Qualified dividends remain taxable at the rates applicable to long-term capital gains. Thus, qualified dividends of single taxpayers with income of at least $400,000 ($450,000 for married couples) are taxed at the 20% rate. Further, dividend income can also be subject to the 3.8% Medicare Tax beginning in 2013.

IV. Estate, Gift and GST Taxes

The Act also includes changes to the Federal Estate, Gift and GST Taxes. Specifically:

  1. The marginal Federal estate, gift and GST tax rates go up to 40% from 35%.
  2. The exemption equivalent amount for estate, gift and GST tax purposes remains at $5 Million, indexed for inflation ($5,250,000 in 2013).
  3. In 2013, the applicable exclusion amount for estate and gift tax purposes is $14,000 per donor, per donee.
  4. State death taxes will continue to be deductible under I.R.C. 2058 in calculating the federal taxable estate.
  5. Portability of the estate and gift tax "exemption equivalent amount" is continued so that a surviving spouse may inherit the unused gift and estate tax "exemption equivalent amount" of his or her last predeceased spouse. The GST ("exemption equivalent amount"), however, is not portable.
  6. The changes are made "permanent" by eliminating the sunset provisions contained in the 2001 and 2010 Tax Acts, thereby extending the additional tax relief contained in prior legislation.


Noticeably absent is any legislation falling under the category of estate, gift and GST tax "loophole" closers. Given the concessions made by the Obama Administration on the amount of the "exemption equivalent amount" and the top marginal rate, the measures set forth in the President's Budget Proposal may still be under consideration, including the following:

  1. Changes to the requirements for qualified grantor retained annuity trusts extending the minimum term to 10 years, prohibiting a zeroed out remainder value and providing for a maximum term of 10 years beyond the life expectancy of the grantor.
  2. Restrictions in the ability to use valuation discounts in connection with transfers of interests in family owned entities.
  3. Changes to the grantor trust rules that would inhibit the effectiveness of a variety of estate planning transactions.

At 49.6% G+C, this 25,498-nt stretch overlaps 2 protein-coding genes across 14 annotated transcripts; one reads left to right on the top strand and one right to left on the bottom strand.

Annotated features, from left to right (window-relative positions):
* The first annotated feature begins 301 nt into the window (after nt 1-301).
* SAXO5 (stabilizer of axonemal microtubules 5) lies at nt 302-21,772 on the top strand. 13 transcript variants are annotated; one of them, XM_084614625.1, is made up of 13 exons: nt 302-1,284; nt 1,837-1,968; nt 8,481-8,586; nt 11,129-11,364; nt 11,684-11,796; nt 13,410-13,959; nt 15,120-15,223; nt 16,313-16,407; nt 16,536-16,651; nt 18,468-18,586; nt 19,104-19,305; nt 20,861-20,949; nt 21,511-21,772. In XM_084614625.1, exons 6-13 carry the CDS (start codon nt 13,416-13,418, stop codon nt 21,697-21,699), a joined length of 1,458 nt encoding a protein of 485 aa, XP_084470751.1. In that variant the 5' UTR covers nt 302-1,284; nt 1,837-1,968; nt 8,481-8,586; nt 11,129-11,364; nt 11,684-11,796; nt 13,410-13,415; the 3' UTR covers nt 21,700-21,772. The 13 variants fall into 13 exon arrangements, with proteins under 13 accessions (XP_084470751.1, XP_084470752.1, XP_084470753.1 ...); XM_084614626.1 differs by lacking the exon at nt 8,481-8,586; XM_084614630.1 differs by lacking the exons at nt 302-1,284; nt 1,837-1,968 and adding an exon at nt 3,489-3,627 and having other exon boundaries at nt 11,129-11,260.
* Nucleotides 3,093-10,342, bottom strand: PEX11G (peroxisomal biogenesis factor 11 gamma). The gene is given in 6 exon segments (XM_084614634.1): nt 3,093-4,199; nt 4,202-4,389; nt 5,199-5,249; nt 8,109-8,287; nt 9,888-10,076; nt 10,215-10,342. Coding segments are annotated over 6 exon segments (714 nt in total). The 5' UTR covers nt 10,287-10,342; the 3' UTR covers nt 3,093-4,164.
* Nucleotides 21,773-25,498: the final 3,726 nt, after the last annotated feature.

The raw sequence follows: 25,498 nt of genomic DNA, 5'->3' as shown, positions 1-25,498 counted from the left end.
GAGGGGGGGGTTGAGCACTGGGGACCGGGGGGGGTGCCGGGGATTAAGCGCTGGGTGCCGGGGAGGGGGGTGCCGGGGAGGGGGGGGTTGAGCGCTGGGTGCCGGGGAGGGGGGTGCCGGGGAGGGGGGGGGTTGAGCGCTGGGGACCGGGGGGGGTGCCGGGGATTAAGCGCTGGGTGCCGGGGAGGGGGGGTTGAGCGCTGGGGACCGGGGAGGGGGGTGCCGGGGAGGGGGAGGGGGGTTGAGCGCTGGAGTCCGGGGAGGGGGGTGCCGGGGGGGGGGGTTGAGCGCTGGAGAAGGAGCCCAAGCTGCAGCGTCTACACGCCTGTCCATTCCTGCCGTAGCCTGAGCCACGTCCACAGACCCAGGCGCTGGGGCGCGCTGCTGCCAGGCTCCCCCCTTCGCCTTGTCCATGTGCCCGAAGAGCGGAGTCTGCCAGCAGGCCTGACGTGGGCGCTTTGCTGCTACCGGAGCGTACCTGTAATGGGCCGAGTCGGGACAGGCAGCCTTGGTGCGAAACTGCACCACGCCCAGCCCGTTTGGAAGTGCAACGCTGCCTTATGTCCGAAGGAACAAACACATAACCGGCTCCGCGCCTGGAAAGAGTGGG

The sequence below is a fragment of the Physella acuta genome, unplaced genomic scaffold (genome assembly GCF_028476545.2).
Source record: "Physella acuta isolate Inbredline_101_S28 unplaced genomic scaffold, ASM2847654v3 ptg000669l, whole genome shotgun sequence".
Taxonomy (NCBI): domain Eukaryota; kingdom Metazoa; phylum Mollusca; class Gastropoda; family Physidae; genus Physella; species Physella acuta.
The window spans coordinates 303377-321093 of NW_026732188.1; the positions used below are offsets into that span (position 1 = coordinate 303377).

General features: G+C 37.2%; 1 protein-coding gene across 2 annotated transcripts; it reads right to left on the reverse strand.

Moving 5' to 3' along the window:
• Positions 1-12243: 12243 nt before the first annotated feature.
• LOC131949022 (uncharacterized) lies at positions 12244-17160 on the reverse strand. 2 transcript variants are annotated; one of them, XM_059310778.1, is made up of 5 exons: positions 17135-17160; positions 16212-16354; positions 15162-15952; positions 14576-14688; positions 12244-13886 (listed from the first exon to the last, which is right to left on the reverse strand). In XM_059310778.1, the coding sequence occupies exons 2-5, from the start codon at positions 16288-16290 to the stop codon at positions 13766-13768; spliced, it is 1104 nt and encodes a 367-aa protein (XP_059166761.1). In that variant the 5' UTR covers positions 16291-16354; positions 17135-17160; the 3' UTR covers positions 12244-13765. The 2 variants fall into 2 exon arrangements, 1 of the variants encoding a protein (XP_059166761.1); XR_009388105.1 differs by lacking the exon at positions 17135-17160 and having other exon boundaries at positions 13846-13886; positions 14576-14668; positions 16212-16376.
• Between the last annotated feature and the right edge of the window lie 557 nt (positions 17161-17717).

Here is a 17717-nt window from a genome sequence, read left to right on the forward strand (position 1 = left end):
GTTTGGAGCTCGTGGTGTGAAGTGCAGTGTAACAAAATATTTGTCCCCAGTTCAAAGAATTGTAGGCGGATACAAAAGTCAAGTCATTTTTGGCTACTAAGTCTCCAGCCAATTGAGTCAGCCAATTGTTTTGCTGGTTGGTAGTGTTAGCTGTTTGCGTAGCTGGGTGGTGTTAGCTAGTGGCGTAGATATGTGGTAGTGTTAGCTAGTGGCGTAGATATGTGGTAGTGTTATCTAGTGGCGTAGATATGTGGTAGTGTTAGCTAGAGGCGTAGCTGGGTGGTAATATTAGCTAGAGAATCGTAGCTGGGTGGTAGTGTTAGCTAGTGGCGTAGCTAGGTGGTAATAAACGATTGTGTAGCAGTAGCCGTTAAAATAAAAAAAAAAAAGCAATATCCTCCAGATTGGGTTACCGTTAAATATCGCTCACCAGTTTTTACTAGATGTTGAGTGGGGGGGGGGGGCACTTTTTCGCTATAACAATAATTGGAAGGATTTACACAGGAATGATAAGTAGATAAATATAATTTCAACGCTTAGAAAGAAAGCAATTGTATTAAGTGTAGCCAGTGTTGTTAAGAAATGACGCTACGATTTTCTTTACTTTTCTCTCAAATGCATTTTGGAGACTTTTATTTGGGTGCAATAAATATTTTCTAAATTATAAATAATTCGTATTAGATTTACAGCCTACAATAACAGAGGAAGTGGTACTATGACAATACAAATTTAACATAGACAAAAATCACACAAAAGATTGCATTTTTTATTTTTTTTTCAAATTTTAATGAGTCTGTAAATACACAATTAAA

4. A limitation on the period that a trust would remain exempt from GST tax.


The possibility that any of the foregoing provisions would be enacted as revenue raisers weighs in favor of lifetime planning.

V. Retirement Funds and Individual Retirement Accounts

The Act extends, until December 31, 2013, the ability of individuals who have attained age 701/2 to transfer up to $100,000 per year directly from an IRA to certain public charities without including the amount transferred in their gross income. The Act also permits IRA distributions in January of 2013 to be treated as having been made in 2012 for these purposes and permits taxpayers who received distributions in December of 2012 to treat the portion of that distribution that is transferred in cash to a public charity before February 1, 2013, as if it had been transferred directly from the IRA to the charity for these purposes.

The Act also permits Section 401(k) and other qualified plans, Section 403(b) plans and Section 457(b) plans that permit Roth contributions to allow participants to elect to have the plan transfer to Roth accounts under the plan amounts that otherwise would not be distributable under the plan (for example, because of the limitations generally applicable to Section 401(k) or other elective deferrals). Participants would be subject to immediate tax on the amounts transferred. This provision is effective for transfers after December 31, 2012.

As always, we encourage you to seek advice on how these changes affect you and your family.

We would be pleased to respond to your questions and concerns